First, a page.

Hubble's law is the relationship between the speed and the distance of galaxies and other remote objects; it shows that the universe is expanding.
In the 1920s, when Edwin Hubble (1889-1953) analysed the spectra of galaxies for the first time (using the 2.5 m Mount Wilson telescope), he discovered a surprising and unexpected phenomenon. He found that in the spectra of galaxies all the lines were systematically shifted towards the red; this phenomenon was given the name red shift.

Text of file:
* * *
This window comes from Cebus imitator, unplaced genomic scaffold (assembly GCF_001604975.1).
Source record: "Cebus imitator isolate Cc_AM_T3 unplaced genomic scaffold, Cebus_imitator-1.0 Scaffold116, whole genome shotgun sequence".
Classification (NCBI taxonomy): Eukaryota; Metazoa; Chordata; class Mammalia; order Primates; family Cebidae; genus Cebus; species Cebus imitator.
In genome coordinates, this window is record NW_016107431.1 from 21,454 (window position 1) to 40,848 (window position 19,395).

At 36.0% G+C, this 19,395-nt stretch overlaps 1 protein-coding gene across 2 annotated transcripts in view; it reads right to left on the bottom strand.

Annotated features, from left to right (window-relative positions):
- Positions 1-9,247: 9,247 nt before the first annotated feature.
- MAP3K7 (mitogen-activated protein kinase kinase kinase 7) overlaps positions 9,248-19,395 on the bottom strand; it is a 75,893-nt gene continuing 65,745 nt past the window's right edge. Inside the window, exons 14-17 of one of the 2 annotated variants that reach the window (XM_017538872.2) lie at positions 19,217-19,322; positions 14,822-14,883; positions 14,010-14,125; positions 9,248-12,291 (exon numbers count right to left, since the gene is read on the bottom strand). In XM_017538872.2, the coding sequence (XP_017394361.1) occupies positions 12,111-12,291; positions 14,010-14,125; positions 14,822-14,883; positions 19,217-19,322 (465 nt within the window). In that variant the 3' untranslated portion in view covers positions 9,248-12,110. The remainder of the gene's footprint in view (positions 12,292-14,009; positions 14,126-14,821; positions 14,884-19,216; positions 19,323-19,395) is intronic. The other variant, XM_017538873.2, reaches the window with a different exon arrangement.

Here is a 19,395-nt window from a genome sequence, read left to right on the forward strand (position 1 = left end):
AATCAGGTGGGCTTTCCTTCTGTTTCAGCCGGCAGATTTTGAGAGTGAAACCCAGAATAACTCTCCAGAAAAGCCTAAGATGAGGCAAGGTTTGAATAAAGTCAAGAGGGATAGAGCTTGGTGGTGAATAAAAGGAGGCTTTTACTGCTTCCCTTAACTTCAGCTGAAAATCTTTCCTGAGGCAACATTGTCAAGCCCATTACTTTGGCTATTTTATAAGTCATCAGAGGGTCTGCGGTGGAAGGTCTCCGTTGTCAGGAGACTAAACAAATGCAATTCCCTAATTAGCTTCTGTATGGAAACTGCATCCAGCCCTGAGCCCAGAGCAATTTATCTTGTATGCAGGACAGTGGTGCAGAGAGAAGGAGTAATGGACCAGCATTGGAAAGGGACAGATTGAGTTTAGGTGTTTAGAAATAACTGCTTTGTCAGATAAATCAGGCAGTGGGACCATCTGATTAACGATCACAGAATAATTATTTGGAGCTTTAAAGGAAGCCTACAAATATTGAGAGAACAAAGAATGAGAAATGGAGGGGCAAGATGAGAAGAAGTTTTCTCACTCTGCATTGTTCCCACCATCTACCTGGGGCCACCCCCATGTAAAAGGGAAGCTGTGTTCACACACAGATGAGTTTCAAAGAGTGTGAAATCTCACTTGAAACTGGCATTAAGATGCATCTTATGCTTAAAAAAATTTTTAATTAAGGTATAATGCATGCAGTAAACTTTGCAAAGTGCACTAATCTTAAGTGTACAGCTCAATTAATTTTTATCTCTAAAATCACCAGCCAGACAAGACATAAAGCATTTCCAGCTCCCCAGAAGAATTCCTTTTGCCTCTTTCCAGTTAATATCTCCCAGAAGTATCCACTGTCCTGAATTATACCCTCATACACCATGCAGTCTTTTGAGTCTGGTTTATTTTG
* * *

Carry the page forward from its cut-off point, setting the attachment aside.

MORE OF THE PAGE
Interpreted according to the laws of physics, red shift showed that all the galaxies are moving away from us at speeds that increase with distance according to the formula: c . z = H . d, where c is the speed of light, z is the spectral shift caused by the Doppler-Fizeau effect, d is the distance of the galaxy and H is the Hubble constant. It is at the origin of the theory of the expansion of the universe.